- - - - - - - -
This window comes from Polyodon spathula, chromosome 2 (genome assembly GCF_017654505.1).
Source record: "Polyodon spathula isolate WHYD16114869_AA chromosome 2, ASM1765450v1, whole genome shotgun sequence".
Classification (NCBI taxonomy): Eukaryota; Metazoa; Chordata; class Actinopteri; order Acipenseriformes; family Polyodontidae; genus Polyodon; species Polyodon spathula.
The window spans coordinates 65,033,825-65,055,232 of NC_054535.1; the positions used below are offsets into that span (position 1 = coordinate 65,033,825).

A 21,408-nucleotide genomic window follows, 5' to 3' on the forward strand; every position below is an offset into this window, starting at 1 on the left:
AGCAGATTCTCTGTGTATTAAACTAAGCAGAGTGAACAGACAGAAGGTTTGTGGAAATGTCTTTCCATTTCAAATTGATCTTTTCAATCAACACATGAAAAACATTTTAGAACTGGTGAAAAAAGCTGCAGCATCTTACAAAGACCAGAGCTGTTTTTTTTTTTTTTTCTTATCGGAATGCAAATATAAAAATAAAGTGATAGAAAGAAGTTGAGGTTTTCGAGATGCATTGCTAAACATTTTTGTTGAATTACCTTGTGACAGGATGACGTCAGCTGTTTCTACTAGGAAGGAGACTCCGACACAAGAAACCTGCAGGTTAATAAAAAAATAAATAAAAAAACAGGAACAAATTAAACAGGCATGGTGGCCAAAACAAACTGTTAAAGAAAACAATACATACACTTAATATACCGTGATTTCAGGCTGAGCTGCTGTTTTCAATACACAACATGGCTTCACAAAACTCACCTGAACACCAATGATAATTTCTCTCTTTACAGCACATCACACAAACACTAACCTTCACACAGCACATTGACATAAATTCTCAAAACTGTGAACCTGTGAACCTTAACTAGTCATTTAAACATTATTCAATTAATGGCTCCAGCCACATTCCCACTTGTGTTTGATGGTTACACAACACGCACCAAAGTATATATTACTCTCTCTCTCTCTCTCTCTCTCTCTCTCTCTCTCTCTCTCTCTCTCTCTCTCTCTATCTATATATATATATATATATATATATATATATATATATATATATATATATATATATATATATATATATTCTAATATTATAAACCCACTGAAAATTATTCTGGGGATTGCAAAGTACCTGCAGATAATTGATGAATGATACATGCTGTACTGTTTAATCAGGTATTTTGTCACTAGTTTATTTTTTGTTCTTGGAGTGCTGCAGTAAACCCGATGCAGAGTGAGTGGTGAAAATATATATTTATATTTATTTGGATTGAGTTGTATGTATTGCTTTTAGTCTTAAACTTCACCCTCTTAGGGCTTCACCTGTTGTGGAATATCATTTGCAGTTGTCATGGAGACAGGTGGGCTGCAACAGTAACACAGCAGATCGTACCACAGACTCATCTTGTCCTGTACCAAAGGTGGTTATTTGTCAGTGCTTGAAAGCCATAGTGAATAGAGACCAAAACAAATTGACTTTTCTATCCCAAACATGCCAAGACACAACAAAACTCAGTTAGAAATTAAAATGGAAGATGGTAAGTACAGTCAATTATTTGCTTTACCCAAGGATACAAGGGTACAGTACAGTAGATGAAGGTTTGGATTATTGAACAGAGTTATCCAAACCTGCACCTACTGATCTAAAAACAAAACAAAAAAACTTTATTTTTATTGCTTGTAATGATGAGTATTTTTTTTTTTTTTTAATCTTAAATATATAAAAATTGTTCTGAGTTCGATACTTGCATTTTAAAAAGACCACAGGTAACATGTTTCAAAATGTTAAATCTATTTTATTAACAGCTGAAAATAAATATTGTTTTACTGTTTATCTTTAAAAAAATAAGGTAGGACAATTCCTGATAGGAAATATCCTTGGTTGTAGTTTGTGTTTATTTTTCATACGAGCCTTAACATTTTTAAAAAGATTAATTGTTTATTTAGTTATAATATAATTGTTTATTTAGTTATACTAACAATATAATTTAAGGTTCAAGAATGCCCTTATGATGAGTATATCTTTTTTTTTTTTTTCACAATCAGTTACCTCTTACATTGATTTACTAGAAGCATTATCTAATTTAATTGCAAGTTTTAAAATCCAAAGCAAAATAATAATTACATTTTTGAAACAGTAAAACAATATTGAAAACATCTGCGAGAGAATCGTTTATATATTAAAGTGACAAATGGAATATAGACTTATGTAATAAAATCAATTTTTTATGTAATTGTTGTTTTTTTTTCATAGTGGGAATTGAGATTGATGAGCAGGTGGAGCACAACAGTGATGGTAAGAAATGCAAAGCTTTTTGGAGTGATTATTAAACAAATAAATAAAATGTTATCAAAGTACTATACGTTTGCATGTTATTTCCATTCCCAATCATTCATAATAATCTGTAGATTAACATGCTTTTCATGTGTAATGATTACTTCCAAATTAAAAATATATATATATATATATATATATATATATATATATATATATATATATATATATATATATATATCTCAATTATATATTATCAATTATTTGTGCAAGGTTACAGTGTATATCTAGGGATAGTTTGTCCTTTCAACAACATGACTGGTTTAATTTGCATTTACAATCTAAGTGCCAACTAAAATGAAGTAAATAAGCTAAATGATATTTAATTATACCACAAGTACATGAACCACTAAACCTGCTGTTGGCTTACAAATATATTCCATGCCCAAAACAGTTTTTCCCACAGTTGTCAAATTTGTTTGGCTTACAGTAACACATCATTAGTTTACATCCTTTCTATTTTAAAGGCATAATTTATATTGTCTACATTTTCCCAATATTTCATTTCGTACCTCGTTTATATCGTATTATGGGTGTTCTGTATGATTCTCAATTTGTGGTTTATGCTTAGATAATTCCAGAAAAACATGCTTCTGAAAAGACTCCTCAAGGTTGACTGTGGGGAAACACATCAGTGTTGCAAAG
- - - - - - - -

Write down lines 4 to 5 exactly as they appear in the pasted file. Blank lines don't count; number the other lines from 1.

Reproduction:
The window spans coordinates 65,033,825-65,055,232 of NC_054535.1; the positions used below are offsets into that span (position 1 = coordinate 65,033,825).

A 21,408-nucleotide genomic window follows, 5' to 3' on the forward strand; every position below is an offset into this window, starting at 1 on the left: